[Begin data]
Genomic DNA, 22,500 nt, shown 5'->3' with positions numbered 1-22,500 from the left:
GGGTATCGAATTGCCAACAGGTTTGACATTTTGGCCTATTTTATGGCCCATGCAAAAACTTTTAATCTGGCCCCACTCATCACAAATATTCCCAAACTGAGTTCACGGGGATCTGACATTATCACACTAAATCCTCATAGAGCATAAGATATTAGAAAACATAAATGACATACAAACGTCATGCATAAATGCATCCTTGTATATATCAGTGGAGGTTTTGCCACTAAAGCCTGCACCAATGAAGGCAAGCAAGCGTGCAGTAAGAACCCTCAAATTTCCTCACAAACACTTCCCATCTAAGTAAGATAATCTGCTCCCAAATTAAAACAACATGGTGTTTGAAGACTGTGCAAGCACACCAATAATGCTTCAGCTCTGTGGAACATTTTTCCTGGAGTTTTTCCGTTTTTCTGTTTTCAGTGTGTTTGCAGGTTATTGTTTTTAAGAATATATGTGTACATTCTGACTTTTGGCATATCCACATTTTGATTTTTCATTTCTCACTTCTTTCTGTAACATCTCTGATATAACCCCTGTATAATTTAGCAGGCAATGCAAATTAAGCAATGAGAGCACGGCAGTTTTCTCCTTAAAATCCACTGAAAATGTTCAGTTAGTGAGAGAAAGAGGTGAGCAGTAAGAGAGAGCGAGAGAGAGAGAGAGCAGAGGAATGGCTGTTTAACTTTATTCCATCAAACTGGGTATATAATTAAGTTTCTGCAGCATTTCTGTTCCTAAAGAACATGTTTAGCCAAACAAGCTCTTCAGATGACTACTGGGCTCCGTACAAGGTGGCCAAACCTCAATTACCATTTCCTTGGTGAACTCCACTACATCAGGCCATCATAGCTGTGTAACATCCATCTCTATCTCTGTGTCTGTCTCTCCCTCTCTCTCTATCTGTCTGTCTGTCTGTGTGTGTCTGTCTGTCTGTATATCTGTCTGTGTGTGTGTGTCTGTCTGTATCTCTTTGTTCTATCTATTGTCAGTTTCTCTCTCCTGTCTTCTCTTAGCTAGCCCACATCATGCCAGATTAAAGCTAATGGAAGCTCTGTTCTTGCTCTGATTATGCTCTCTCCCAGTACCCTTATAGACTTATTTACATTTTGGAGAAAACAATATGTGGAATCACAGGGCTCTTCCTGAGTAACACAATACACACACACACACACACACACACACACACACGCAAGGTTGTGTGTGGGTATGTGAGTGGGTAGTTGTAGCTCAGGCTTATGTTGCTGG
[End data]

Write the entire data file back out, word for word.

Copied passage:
Genomic DNA, 22,500 nt, shown 5'->3' with positions numbered 1-22,500 from the left:
GGGTATCGAATTGCCAACAGGTTTGACATTTTGGCCTATTTTATGGCCCATGCAAAAACTTTTAATCTGGCCCCACTCATCACAAATATTCCCAAACTGAGTTCACGGGGATCTGACATTATCACACTAAATCCTCATAGAGCATAAGATATTAGAAAACATAAATGACATACAAACGTCATGCATAAATGCATCCTTGTATATATCAGTGGAGGTTTTGCCACTAAAGCCTGCACCAATGAAGGCAAGCAAGCGTGCAGTAAGAACCCTCAAATTTCCTCACAAACACTTCCCATCTAAGTAAGATAATCTGCTCCCAAATTAAAACAACATGGTGTTTGAAGACTGTGCAAGCACACCAATAATGCTTCAGCTCTGTGGAACATTTTTCCTGGAGTTTTTCCGTTTTTCTGTTTTCAGTGTGTTTGCAGGTTATTGTTTTTAAGAATATATGTGTACATTCTGACTTTTGGCATATCCACATTTTGATTTTTCATTTCTCACTTCTTTCTGTAACATCTCTGATATAACCCCTGTATAATTTAGCAGGCAATGCAAATTAAGCAATGAGAGCACGGCAGTTTTCTCCTTAAAATCCACTGAAAATGTTCAGTTAGTGAGAGAAAGAGGTGAGCAGTAAGAGAGAGCGAGAGAGAGAGAGAGCAGAGGAATGGCTGTTTAACTTTATTCCATCAAACTGGGTATATAATTAAGTTTCTGCAGCATTTCTGTTCCTAAAGAACATGTTTAGCCAAACAAGCTCTTCAGATGACTACTGGGCTCCGTACAAGGTGGCCAAACCTCAATTACCATTTCCTTGGTGAACTCCACTACATCAGGCCATCATAGCTGTGTAACATCCATCTCTATCTCTGTGTCTGTCTCTCCCTCTCTCTCTATCTGTCTGTCTGTCTGTGTGTGTCTGTCTGTCTGTATATCTGTCTGTGTGTGTGTGTCTGTCTGTATCTCTTTGTTCTATCTATTGTCAGTTTCTCTCTCCTGTCTTCTCTTAGCTAGCCCACATCATGCCAGATTAAAGCTAATGGAAGCTCTGTTCTTGCTCTGATTATGCTCTCTCCCAGTACCCTTATAGACTTATTTACATTTTGGAGAAAACAATATGTGGAATCACAGGGCTCTTCCTGAGTAACACAATACACACACACACACACACACACACACACACACGCAAGGTTGTGTGTGGGTATGTGAGTGGGTAGTTGTAGCTCAGGCTTATGTTGCTGG